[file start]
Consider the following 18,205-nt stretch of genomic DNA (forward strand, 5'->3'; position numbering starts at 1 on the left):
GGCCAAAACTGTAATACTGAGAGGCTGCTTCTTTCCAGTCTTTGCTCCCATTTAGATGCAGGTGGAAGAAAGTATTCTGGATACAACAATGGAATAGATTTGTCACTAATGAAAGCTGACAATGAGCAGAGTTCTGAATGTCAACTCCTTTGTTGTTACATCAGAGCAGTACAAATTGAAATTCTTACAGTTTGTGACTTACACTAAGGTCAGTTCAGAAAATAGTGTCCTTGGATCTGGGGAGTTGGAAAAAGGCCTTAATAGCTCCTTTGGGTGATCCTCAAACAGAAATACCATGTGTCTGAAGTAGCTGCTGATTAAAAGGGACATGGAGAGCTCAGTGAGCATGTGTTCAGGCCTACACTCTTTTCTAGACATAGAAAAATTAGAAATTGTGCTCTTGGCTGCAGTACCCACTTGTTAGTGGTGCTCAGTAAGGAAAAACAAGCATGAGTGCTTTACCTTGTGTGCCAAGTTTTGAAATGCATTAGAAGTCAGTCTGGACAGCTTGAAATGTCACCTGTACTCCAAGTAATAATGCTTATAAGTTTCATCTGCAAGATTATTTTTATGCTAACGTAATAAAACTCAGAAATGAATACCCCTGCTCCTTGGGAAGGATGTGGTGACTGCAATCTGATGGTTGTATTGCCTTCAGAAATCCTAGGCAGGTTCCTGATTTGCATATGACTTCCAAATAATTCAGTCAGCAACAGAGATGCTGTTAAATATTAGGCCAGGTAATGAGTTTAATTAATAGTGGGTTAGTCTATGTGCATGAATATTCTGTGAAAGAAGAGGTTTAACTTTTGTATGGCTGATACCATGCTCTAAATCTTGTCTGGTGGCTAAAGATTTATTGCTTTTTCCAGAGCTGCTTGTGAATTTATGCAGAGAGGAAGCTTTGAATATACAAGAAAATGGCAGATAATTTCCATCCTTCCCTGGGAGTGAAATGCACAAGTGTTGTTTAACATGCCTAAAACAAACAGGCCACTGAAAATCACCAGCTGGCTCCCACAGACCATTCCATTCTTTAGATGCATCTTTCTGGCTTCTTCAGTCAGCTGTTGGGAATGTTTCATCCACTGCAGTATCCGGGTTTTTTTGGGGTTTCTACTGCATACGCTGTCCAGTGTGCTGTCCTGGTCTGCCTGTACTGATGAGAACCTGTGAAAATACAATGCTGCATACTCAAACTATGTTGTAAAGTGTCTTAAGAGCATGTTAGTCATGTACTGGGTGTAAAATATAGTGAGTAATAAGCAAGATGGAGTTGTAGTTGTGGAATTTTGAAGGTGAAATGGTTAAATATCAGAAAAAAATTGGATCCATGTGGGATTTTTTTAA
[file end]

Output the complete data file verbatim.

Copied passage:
Consider the following 18,205-nt stretch of genomic DNA (forward strand, 5'->3'; position numbering starts at 1 on the left):
GGCCAAAACTGTAATACTGAGAGGCTGCTTCTTTCCAGTCTTTGCTCCCATTTAGATGCAGGTGGAAGAAAGTATTCTGGATACAACAATGGAATAGATTTGTCACTAATGAAAGCTGACAATGAGCAGAGTTCTGAATGTCAACTCCTTTGTTGTTACATCAGAGCAGTACAAATTGAAATTCTTACAGTTTGTGACTTACACTAAGGTCAGTTCAGAAAATAGTGTCCTTGGATCTGGGGAGTTGGAAAAAGGCCTTAATAGCTCCTTTGGGTGATCCTCAAACAGAAATACCATGTGTCTGAAGTAGCTGCTGATTAAAAGGGACATGGAGAGCTCAGTGAGCATGTGTTCAGGCCTACACTCTTTTCTAGACATAGAAAAATTAGAAATTGTGCTCTTGGCTGCAGTACCCACTTGTTAGTGGTGCTCAGTAAGGAAAAACAAGCATGAGTGCTTTACCTTGTGTGCCAAGTTTTGAAATGCATTAGAAGTCAGTCTGGACAGCTTGAAATGTCACCTGTACTCCAAGTAATAATGCTTATAAGTTTCATCTGCAAGATTATTTTTATGCTAACGTAATAAAACTCAGAAATGAATACCCCTGCTCCTTGGGAAGGATGTGGTGACTGCAATCTGATGGTTGTATTGCCTTCAGAAATCCTAGGCAGGTTCCTGATTTGCATATGACTTCCAAATAATTCAGTCAGCAACAGAGATGCTGTTAAATATTAGGCCAGGTAATGAGTTTAATTAATAGTGGGTTAGTCTATGTGCATGAATATTCTGTGAAAGAAGAGGTTTAACTTTTGTATGGCTGATACCATGCTCTAAATCTTGTCTGGTGGCTAAAGATTTATTGCTTTTTCCAGAGCTGCTTGTGAATTTATGCAGAGAGGAAGCTTTGAATATACAAGAAAATGGCAGATAATTTCCATCCTTCCCTGGGAGTGAAATGCACAAGTGTTGTTTAACATGCCTAAAACAAACAGGCCACTGAAAATCACCAGCTGGCTCCCACAGACCATTCCATTCTTTAGATGCATCTTTCTGGCTTCTTCAGTCAGCTGTTGGGAATGTTTCATCCACTGCAGTATCCGGGTTTTTTTGGGGTTTCTACTGCATACGCTGTCCAGTGTGCTGTCCTGGTCTGCCTGTACTGATGAGAACCTGTGAAAATACAATGCTGCATACTCAAACTATGTTGTAAAGTGTCTTAAGAGCATGTTAGTCATGTACTGGGTGTAAAATATAGTGAGTAATAAGCAAGATGGAGTTGTAGTTGTGGAATTTTGAAGGTGAAATGGTTAAATATCAGAAAAAAATTGGATCCATGTGGGATTTTTTTAA